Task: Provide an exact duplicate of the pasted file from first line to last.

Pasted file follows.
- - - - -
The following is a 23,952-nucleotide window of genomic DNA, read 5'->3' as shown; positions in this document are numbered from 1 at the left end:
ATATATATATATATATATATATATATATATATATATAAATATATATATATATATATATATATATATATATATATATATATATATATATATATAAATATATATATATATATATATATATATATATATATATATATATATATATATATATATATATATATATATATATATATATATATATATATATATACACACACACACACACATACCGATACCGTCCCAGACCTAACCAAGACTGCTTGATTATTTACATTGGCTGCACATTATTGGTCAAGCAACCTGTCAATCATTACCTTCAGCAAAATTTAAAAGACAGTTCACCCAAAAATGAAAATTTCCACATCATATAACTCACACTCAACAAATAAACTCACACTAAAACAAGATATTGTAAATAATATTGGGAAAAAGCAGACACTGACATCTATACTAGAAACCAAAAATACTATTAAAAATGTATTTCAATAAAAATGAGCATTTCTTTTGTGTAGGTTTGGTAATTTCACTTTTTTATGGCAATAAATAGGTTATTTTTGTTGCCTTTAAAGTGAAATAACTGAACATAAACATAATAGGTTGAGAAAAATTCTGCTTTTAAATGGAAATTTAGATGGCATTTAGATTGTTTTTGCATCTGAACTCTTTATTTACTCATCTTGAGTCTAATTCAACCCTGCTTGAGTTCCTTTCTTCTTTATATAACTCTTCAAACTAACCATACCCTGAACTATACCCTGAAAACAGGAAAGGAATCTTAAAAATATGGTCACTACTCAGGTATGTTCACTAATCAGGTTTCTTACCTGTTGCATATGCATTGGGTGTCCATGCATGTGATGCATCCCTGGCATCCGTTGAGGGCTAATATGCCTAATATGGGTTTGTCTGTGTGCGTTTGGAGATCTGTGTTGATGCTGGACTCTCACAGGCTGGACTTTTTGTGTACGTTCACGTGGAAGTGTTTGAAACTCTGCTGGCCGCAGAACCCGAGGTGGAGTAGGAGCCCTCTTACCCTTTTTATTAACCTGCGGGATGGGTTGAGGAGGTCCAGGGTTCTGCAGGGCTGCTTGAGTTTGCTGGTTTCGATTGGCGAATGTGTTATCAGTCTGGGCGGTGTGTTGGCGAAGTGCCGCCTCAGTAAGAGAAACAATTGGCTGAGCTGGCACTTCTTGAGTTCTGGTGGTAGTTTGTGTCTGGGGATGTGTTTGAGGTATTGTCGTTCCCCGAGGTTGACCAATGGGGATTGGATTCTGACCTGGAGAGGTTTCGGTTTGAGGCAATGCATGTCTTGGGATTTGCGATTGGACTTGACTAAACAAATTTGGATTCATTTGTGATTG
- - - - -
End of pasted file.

The following is a 23,952-nucleotide window of genomic DNA, read 5'->3' as shown; positions in this document are numbered from 1 at the left end:
ATATATATATATATATATATATATATATATATATATAAATATATATATATATATATATATATATATATATATATATATATATATATATATATAAATATATATATATATATATATATATATATATATATATATATATATATATATATATATATATATATATATATATATATATATATATATATATATACACACACACACACACATACCGATACCGTCCCAGACCTAACCAAGACTGCTTGATTATTTACATTGGCTGCACATTATTGGTCAAGCAACCTGTCAATCATTACCTTCAGCAAAATTTAAAAGACAGTTCACCCAAAAATGAAAATTTCCACATCATATAACTCACACTCAACAAATAAACTCACACTAAAACAAGATATTGTAAATAATATTGGGAAAAAGCAGACACTGACATCTATACTAGAAACCAAAAATACTATTAAAAATGTATTTCAATAAAAATGAGCATTTCTTTTGTGTAGGTTTGGTAATTTCACTTTTTTATGGCAATAAATAGGTTATTTTTGTTGCCTTTAAAGTGAAATAACTGAACATAAACATAATAGGTTGAGAAAAATTCTGCTTTTAAATGGAAATTTAGATGGCATTTAGATTGTTTTTGCATCTGAACTCTTTATTTACTCATCTTGAGTCTAATTCAACCCTGCTTGAGTTCCTTTCTTCTTTATATAACTCTTCAAACTAACCATACCCTGAACTATACCCTGAAAACAGGAAAGGAATCTTAAAAATATGGTCACTACTCAGGTATGTTCACTAATCAGGTTTCTTACCTGTTGCATATGCATTGGGTGTCCATGCATGTGATGCATCCCTGGCATCCGTTGAGGGCTAATATGCCTAATATGGGTTTGTCTGTGTGCGTTTGGAGATCTGTGTTGATGCTGGACTCTCACAGGCTGGACTTTTTGTGTACGTTCACGTGGAAGTGTTTGAAACTCTGCTGGCCGCAGAACCCGAGGTGGAGTAGGAGCCCTCTTACCCTTTTTATTAACCTGCGGGATGGGTTGAGGAGGTCCAGGGTTCTGCAGGGCTGCTTGAGTTTGCTGGTTTCGATTGGCGAATGTGTTATCAGTCTGGGCGGTGTGTTGGCGAAGTGCCGCCTCAGTAAGAGAAACAATTGGCTGAGCTGGCACTTCTTGAGTTCTGGTGGTAGTTTGTGTCTGGGGATGTGTTTGAGGTATTGTCGTTCCCCGAGGTTGACCAATGGGGATTGGATTCTGACCTGGAGAGGTTTCGGTTTGAGGCAATGCATGTCTTGGGATTTGCGATTGGACTTGACTAAACAAATTTGGATTCATTTGTGATTG